In some ways, though, the BugE shares a lot with other EVs on the market today. It has a 30 mile range, can go 50 mph, and uses lead acid batteries. The BugE's range is in part determined by your speed: 20 miles at 40 mph, 30 miles at 30 mph, 40 miles at 20 mph. The BugE is powered by four M34 AGM Blue Top lead acid batteries, and can go 25 miles on the energy it takes to run a dishwasher for one load. You can read all the BugE's specifications here and get energy comparisons here.
From the look of the BugE from the side, I don't think this is an all-season vehicle. As you can see in pictures taken from the side, the roof is just a roof, and doesn't enclose the side or back of the seat. Oddly enough, Murphy's stated design goal is "to create a simple, low cost personal mobility vehicle that could function in a four-season environment on city streets." And he's in Oregon, so maybe the roof provides more protection from the weather than I can imagine (and I think my imagination might be limited right now thanks to the bitter, bitter cold we're having in Michigan. Then again, I still ride my bike in this weather, so what am I complaining about? Maybe my brain's frozen). Then again, he does say that sometimes it's best to pull the BugE over and wait for the weather to pass. Hmmm.
The BugE will be available in kit form for about $3,000, finished for about $4,000. Murphy's previous EV was the award-winning Gizmo.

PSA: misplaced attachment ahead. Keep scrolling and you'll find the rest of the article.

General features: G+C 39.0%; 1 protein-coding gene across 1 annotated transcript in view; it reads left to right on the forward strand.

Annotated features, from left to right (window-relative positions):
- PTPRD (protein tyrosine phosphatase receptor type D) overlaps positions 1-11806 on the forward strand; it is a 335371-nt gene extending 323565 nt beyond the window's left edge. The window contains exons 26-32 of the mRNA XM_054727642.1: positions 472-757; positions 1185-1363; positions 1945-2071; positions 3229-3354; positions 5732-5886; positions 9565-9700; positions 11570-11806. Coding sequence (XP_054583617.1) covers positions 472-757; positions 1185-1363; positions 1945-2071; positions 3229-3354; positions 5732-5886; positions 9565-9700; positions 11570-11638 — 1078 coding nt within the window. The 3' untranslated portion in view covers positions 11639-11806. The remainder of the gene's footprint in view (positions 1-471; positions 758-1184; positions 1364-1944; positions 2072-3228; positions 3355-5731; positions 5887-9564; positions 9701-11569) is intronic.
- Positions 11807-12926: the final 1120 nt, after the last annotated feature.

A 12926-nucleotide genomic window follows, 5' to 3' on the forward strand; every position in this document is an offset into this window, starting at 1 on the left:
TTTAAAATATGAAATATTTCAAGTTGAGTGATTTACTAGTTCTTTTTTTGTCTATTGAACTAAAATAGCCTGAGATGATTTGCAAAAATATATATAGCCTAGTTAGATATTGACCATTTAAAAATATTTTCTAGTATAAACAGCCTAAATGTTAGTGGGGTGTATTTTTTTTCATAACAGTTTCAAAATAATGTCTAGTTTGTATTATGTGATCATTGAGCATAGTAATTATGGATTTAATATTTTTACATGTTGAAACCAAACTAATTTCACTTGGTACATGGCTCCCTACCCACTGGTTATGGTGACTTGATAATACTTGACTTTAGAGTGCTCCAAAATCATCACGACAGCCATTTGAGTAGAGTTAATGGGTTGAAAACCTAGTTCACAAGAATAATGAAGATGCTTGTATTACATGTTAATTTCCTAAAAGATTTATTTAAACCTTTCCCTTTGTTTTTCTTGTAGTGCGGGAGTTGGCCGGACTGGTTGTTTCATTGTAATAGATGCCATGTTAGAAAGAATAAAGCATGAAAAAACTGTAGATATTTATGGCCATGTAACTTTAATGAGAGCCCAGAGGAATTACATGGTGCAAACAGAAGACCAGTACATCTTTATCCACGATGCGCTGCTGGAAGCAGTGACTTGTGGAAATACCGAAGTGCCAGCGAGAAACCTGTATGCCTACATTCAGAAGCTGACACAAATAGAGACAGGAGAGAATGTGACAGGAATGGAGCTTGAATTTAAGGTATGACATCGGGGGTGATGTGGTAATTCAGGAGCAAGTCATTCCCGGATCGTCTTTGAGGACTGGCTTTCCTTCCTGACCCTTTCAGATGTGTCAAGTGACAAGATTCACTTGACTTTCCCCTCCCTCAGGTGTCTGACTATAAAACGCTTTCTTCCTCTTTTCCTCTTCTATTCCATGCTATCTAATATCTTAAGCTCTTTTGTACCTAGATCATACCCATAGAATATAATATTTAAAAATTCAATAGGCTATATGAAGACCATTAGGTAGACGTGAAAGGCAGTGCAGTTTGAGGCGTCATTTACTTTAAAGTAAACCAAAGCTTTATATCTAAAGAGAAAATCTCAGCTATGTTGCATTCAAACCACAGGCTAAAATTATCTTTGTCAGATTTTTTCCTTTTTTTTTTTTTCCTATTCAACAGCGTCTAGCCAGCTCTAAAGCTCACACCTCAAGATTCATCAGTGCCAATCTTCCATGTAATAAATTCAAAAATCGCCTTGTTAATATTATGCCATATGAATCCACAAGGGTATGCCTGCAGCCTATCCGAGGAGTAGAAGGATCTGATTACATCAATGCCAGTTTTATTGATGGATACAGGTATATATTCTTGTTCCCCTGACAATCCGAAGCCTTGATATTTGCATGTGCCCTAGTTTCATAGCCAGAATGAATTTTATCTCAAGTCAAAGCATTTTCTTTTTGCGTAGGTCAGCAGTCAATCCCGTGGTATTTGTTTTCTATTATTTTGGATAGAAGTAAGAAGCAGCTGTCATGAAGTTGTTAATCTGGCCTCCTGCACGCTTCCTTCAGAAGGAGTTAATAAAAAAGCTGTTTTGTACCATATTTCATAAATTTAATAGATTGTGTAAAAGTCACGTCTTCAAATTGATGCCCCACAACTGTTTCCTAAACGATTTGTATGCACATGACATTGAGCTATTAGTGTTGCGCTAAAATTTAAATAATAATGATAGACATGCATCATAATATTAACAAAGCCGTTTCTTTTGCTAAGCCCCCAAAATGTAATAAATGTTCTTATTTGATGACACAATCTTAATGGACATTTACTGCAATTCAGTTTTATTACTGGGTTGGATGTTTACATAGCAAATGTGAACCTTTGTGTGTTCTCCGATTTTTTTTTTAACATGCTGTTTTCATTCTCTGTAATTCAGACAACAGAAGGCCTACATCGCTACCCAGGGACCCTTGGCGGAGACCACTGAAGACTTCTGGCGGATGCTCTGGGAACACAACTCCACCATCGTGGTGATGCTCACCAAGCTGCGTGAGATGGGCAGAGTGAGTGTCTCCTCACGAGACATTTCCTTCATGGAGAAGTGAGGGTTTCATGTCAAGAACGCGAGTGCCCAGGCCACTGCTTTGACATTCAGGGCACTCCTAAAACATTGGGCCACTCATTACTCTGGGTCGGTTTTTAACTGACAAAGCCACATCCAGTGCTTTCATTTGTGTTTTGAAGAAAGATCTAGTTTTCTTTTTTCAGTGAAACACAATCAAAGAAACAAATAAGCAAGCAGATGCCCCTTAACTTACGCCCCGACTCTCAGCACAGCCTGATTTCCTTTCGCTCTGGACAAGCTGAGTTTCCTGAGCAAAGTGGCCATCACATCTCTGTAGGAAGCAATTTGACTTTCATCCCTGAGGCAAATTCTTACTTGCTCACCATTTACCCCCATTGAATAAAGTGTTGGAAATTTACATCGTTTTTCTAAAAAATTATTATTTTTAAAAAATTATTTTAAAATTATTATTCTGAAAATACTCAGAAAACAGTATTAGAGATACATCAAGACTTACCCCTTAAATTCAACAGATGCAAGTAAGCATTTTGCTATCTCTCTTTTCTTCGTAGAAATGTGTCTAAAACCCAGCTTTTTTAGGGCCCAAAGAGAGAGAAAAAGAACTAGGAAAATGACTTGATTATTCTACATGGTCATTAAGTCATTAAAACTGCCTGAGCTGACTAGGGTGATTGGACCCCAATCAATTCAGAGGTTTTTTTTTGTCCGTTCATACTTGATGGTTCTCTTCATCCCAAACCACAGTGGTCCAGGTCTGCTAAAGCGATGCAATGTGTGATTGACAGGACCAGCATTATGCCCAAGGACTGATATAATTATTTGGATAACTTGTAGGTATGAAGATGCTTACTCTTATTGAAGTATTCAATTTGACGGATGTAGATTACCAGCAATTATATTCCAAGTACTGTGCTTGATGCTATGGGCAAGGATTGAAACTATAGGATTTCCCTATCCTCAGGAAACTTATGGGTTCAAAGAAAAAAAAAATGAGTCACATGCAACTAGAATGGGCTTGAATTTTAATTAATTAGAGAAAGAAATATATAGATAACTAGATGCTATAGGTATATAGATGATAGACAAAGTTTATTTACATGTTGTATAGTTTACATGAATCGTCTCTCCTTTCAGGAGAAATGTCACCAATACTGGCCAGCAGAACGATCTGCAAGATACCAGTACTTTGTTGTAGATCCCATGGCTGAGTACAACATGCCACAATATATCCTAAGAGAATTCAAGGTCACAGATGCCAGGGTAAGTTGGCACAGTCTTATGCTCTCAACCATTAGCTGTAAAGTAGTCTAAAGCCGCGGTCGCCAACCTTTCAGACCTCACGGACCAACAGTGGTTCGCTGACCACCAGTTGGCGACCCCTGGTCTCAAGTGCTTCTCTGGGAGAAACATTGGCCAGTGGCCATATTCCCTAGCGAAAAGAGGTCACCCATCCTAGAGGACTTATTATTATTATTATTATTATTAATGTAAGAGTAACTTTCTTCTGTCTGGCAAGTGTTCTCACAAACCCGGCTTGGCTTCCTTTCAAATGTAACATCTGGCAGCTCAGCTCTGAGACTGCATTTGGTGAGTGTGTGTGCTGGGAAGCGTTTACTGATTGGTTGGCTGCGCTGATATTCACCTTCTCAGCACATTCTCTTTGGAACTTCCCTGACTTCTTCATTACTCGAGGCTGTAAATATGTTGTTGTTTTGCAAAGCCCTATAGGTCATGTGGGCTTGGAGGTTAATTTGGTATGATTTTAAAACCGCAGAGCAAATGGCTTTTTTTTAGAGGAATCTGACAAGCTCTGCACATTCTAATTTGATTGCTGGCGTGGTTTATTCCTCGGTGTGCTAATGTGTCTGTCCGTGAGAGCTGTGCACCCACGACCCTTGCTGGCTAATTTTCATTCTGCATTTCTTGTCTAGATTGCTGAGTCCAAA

Last week, the BugE went for it's first drive (video here) and Murphy says there were no glitches. Let's see how the rest of the process goes.
[Source: Bug EV]
UPDATE: I forgot to mention that this tip came from Michael Polsinelli, who said he got the following information from Mark:
The BugE kit is a series of part components, some of which are bundled into packages for convenience.
Our Part, The Vehicle kit comprises the rolling vehicle ( chassis body and wheels) that is $3000 (est). The 48 volt system (motor, controller chargers etc) is about $1000 from EV parts and the 12 volt/MC package has the street legal lighting and harness, chain, levers cable---the Motorycle parts for about $350.
then you get the nuts and bolt hardware locally along with some auto parts (mirrors, headlights) and batteries.
The total can range from $4000 to $6000, but you decide what and when you spend money on the kit and what you want to customize.
We will be posting more detail, and will have Assembly Manuals for sale soon that cover everything.